• epitope mapping;
  • tissue transglutaminase;
  • celiac disease;
  • antigenic peptides;
  • diagnostic peptides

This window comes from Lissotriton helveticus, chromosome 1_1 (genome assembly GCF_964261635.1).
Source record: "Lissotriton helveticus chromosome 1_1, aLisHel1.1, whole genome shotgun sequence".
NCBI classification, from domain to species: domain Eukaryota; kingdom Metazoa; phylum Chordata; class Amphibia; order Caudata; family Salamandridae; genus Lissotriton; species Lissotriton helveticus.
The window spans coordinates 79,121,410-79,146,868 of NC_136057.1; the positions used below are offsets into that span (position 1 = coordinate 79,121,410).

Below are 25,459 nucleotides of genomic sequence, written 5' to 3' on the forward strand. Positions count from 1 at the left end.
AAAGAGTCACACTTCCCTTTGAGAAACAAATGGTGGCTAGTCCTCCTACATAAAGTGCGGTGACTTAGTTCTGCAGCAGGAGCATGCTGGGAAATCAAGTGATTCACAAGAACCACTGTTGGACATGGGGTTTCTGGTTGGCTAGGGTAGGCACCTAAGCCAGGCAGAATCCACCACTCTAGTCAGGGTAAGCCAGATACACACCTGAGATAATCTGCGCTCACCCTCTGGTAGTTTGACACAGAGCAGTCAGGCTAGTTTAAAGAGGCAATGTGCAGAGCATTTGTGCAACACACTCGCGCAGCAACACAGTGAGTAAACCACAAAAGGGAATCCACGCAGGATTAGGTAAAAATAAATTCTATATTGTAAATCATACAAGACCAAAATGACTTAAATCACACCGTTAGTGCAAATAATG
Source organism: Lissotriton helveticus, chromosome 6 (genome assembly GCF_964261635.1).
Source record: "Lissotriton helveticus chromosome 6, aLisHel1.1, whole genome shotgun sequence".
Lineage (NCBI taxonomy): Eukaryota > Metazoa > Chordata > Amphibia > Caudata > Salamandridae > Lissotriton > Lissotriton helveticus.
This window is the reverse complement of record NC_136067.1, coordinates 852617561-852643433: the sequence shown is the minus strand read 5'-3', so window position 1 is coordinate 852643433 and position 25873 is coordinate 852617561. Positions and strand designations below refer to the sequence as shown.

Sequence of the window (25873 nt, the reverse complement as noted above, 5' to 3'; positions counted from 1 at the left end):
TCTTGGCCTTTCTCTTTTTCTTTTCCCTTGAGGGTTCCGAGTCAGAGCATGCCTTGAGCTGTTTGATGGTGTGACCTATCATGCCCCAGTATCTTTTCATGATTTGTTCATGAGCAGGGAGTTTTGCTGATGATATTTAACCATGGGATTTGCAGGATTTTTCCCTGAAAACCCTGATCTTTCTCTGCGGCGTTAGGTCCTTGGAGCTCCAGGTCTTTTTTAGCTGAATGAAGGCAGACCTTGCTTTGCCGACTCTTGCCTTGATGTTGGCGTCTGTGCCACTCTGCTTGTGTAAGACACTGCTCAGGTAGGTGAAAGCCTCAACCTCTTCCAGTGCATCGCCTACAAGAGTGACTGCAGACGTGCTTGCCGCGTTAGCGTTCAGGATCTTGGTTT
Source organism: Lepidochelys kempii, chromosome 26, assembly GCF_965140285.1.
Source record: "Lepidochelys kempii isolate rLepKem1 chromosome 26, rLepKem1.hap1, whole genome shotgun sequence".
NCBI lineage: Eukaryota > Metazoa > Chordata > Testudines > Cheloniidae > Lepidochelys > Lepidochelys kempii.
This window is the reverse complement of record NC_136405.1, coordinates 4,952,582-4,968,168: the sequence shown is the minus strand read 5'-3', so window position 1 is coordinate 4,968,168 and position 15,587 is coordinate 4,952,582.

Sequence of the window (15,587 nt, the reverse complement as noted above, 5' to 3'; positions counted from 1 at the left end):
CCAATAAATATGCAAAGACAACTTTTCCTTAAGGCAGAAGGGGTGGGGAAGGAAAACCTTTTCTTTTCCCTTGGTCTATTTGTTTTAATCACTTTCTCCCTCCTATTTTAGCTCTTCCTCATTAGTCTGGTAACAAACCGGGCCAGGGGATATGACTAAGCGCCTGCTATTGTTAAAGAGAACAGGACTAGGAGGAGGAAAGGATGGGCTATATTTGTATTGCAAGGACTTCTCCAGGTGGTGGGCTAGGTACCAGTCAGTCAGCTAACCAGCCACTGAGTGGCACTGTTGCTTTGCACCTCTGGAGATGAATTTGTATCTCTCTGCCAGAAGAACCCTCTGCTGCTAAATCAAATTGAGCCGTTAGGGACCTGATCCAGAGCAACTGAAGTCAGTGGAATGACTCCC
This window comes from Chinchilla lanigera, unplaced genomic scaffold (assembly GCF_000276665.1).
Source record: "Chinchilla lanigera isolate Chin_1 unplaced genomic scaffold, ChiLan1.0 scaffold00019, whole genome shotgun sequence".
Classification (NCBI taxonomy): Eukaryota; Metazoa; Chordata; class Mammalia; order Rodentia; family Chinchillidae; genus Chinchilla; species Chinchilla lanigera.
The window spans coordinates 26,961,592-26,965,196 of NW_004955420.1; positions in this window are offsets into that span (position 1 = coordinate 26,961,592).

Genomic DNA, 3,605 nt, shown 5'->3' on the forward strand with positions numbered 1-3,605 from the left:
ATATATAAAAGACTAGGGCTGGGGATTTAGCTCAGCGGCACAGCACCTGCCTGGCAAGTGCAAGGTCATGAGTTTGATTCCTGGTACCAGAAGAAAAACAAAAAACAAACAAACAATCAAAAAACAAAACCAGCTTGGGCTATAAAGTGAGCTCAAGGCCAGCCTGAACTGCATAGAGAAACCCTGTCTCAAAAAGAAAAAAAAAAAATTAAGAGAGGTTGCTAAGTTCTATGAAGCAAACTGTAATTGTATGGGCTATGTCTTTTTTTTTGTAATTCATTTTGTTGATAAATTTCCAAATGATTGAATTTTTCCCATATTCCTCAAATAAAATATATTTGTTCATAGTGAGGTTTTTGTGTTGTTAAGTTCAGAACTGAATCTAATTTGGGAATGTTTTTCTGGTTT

Celiac disease (CD) is an autoimmune mediated disease with complex and multifactorial etiology. Gluten intake triggers a composite immune response involving T-cells and B-cells and leading to the secretion of autoantibodies if a genetic predisposition is present. Untreated CD patients show high levels of circulating autoantibodies directed to different auto-antigens present in the intestinal mucosa. The most important auto-antigen is the endomysial enzyme tissue transglutaminase (tTG). Both IgA and IgG antibody isotypes to tTG are known, but only the IgA antibodies demonstrate the highest disease specificity and thus are considered disease biomarkers. Because the pathogenicity and exact tTG binding properties of these autoantibodies are still unclear, the characterization of tTG antigenic domains is a crucial step in understanding CD onset and the autoimmune pathogenesis. Overlapping peptide libraries can be used for epitope mapping of selected protein portions to determine antigenic fragments contributing to the immunological activity and possibly develop innovative peptide-based tools with high specificity and sensitivity for CD. We performed an epitope mapping study to characterize putative linear auto-antigenic epitopes present in the tTG N-terminal portion (1–230). A library of 23 overlapping peptides spanning tTG(1–230) was generated by Fmoc/tBu solid-phase peptide synthesis and screened by immunoenzymatic assays employing patients' sera. The results indicate that four synthetic peptides, that is, Ac-tTG(1–15)-NH2, Ac-tTG(41–55)-NH2, Ac-tTG(51–65)-NH2, and Ac-tTG(151–165)-NH2, are recognized by IgA autoantibodies circulating in CD patients' sera. These results offer important insight on the nature of the antigen-antibody interaction. Copyright © 2014 European Peptide Society and John Wiley & Sons, Ltd.